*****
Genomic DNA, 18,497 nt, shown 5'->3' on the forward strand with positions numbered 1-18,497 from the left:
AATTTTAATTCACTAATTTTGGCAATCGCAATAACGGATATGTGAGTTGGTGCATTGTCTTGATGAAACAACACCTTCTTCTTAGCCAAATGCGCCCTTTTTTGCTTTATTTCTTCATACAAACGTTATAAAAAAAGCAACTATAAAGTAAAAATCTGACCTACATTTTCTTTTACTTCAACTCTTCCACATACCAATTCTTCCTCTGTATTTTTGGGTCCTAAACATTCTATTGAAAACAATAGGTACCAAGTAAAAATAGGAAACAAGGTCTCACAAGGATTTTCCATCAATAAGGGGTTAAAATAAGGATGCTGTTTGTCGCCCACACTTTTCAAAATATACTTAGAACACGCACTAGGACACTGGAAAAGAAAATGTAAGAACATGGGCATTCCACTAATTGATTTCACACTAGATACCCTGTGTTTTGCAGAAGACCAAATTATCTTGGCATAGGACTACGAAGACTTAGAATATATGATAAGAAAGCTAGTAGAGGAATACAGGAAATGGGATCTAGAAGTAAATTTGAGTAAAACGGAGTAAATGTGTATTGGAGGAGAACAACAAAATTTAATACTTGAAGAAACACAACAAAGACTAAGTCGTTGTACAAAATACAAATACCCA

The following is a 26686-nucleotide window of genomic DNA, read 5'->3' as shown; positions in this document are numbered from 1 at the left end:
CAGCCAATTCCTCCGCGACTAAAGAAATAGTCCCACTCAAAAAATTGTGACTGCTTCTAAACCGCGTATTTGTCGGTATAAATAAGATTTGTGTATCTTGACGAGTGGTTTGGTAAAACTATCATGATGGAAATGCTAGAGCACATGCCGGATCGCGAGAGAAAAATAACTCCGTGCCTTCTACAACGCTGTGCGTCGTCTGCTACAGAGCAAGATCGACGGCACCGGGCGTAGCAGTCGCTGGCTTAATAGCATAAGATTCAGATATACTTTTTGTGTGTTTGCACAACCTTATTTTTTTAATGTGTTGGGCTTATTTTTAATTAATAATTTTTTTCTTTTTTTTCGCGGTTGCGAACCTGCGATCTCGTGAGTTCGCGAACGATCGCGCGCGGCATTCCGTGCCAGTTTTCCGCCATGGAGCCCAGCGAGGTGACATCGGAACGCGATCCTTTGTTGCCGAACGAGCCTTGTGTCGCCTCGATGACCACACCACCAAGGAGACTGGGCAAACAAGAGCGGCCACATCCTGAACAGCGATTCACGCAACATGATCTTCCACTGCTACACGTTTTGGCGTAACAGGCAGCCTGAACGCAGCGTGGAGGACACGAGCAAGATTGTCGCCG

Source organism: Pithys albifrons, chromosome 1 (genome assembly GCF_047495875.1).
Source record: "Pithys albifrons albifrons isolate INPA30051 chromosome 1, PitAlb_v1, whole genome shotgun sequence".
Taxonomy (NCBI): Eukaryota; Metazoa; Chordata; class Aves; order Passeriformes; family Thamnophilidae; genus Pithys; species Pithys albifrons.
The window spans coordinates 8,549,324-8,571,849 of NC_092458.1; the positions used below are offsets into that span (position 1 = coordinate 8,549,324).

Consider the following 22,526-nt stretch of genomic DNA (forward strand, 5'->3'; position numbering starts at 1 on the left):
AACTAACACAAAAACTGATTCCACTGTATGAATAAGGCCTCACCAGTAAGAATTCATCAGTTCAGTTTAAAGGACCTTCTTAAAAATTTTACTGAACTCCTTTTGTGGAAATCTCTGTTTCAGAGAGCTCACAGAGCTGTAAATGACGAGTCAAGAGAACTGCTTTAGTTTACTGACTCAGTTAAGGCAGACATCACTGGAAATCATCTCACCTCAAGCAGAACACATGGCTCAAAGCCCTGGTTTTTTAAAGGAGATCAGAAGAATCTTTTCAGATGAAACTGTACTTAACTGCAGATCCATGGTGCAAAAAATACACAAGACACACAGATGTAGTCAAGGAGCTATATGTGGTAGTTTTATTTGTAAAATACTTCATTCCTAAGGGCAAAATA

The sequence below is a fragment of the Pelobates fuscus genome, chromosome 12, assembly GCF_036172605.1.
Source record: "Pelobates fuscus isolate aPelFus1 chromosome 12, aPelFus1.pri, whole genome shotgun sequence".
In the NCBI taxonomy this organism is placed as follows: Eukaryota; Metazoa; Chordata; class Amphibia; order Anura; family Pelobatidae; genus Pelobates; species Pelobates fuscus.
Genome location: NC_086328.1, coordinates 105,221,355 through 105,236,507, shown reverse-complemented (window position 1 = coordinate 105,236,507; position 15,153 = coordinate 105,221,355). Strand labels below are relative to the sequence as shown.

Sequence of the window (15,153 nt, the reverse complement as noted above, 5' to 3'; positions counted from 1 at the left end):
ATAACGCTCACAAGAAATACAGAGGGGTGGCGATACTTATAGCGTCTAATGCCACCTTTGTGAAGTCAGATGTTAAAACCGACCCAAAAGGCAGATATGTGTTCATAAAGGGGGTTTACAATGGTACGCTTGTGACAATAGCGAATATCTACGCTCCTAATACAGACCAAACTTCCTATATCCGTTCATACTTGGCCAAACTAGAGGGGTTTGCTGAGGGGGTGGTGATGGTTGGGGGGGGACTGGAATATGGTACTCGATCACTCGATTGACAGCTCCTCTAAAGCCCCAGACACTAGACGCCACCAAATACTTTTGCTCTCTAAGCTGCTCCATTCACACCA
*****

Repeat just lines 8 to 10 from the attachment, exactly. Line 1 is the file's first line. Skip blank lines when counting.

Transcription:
The window spans coordinates 8,549,324-8,571,849 of NC_092458.1; the positions used below are offsets into that span (position 1 = coordinate 8,549,324).

Consider the following 22,526-nt stretch of genomic DNA (forward strand, 5'->3'; position numbering starts at 1 on the left):
AACTAACACAAAAACTGATTCCACTGTATGAATAAGGCCTCACCAGTAAGAATTCATCAGTTCAGTTTAAAGGACCTTCTTAAAAATTTTACTGAACTCCTTTTGTGGAAATCTCTGTTTCAGAGAGCTCACAGAGCTGTAAATGACGAGTCAAGAGAACTGCTTTAGTTTACTGACTCAGTTAAGGCAGACATCACTGGAAATCATCTCACCTCAAGCAGAACACATGGCTCAAAGCCCTGGTTTTTTAAAGGAGATCAGAAGAATCTTTTCAGATGAAACTGTACTTAACTGCAGATCCATGGTGCAAAAAATACACAAGACACACAGATGTAGTCAAGGAGCTATATGTGGTAGTTTTATTTGTAAAATACTTCATTCCTAAGGGCAAAATA